The dilemma that faces physicians is how to decide when to recommend surgery—and when to propose waiting and watching. ‘Take the case of a 65-year-old man with localized prostate cancer who may also have diabetes or a heart condition,” says Bell. “I can treat his cancer, but should I? How do you decide?” Bell hopes that a basis for that kind of decision will emerge from a computer profile that he and Dr. Jerzy Gajewski are trying to develop by analysing the records of about 400 prostate patients treated since 1977 at Halifax’s Victoria General Hospital. Meanwhile, in an effort to resolve the question of whether PSA testing saves lives, researchers at the U.S. National Institutes of Health in Bethesda, Md., have launched a 15-year study to determine whether men whose prostate cancers are spotted early have a better survival rate than men who never have a PSA test.
While debate swirls around the issue of PSA testing and prostate surgery, some researchers are concentrating on another area of prostate treatment: dealing with cancer once it has spread beyond the prostate. When that happens, removal of the prostate is pointless and doctors turn to radiation and hormone treatment. The hormonal approach is often effective because it is the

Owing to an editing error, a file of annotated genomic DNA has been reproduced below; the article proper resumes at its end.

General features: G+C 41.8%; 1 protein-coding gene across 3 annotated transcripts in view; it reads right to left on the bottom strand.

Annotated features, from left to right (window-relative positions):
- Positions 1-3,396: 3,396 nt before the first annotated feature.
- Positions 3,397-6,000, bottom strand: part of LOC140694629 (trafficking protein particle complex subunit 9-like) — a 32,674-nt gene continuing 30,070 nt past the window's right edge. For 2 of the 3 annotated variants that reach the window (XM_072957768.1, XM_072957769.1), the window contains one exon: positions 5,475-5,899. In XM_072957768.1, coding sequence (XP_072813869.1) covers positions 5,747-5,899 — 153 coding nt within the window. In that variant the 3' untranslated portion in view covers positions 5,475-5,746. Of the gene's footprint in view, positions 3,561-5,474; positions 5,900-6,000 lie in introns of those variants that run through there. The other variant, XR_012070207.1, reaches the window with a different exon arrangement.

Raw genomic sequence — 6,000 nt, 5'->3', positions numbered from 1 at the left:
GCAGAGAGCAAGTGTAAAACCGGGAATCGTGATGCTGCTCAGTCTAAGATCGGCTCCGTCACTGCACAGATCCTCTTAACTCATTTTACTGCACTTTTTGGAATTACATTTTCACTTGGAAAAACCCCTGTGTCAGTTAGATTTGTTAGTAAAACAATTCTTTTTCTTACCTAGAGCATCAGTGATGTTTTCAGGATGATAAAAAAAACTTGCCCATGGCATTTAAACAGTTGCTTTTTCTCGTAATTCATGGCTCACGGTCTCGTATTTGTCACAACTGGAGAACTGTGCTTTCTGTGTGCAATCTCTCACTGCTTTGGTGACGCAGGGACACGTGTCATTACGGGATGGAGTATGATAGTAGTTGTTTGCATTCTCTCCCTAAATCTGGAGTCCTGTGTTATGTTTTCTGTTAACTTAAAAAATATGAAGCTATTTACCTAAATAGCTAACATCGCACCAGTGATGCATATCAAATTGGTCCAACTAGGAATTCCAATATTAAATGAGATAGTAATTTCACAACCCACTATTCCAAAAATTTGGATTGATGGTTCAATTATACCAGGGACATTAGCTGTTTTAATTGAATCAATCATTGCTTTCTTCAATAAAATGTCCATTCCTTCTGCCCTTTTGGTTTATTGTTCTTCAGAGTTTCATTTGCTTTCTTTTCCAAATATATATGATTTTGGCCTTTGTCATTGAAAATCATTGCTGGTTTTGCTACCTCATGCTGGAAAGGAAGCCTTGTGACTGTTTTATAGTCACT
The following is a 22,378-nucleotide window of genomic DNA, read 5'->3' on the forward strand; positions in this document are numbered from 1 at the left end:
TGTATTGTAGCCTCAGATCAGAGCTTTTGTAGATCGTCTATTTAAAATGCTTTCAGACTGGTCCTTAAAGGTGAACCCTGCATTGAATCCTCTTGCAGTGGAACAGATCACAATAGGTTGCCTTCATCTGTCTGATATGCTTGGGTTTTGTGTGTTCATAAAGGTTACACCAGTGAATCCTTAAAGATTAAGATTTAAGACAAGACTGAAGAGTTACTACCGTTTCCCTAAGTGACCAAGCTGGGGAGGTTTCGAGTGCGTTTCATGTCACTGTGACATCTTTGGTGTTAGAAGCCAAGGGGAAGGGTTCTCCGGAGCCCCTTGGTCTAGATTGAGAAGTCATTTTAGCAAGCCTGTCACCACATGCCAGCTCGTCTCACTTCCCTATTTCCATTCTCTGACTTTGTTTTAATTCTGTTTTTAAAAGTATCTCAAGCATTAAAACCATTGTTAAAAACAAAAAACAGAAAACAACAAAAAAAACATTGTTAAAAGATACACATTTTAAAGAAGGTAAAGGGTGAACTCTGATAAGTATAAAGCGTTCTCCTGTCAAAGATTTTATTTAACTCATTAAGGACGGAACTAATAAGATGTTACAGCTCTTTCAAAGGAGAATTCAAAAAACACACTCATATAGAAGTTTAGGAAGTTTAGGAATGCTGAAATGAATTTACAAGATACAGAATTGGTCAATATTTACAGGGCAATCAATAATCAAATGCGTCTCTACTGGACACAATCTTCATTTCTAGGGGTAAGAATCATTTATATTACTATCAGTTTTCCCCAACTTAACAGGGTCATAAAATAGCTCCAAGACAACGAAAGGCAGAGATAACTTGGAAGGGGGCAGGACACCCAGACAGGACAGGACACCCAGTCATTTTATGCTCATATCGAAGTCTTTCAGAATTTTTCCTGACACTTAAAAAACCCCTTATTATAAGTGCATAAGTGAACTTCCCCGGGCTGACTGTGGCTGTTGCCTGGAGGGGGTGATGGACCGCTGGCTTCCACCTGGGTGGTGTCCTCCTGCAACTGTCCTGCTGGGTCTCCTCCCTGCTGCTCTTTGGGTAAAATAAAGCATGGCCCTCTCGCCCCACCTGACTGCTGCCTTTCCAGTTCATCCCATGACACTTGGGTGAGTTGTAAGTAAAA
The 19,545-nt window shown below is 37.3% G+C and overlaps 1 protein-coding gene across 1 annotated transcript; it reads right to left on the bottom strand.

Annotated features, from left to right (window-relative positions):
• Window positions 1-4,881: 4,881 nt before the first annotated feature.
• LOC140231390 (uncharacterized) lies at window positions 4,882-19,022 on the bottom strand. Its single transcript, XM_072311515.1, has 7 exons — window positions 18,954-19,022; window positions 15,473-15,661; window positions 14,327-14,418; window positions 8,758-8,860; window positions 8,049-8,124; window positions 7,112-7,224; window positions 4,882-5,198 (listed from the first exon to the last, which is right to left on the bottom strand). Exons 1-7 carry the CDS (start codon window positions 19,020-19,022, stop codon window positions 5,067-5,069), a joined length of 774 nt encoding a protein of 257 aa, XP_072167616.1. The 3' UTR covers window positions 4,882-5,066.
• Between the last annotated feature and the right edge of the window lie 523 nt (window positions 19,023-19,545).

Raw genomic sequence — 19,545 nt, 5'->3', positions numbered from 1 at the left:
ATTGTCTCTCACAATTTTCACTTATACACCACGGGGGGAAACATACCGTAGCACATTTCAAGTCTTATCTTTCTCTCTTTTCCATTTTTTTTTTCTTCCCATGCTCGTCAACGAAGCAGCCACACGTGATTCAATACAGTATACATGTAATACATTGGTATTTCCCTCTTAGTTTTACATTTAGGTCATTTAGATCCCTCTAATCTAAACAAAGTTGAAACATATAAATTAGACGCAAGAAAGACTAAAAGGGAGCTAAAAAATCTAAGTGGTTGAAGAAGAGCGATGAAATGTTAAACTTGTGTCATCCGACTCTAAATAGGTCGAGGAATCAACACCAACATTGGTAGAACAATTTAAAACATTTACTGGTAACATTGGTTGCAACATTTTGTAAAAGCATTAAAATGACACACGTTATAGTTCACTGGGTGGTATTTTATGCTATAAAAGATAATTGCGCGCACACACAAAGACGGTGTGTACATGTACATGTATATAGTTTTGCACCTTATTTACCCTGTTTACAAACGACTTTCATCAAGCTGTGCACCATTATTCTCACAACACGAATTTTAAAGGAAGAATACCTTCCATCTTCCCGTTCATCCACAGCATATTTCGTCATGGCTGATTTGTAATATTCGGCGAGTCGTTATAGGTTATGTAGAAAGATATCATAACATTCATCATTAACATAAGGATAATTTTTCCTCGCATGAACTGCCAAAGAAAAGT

The operation carries the risk of impotence
his 80s with a slow-growing prostate cancer may die of heart disease. But as North American men live longer, the number of prostate cancer deaths is increasing as well.
The debate has left doctors divided over the wisdom of ordering routine PSA tests for men over 50. ‘We only use the test if a patient has symptoms pointing to prostate disease,” says Dr. John Trachtenberg, director of the Toronto Hospital’s Prostate Centre. “We don’t advocate mass screening.” Other doctors, while sharing some of the concern about the growing number of prostatectomies, defend widespread PSA testing as a way to catch the disease in its early stages. “I’m in favor of assessing men in the 50-to-70 age group annually with PSA and rectal exams,” says Dr. Larry Goldenberg, director of the University of British Columbia Prostate Clinic in Vancouver. “I think we should do anything we can that will save men from the agony of dying from prostate cancer.”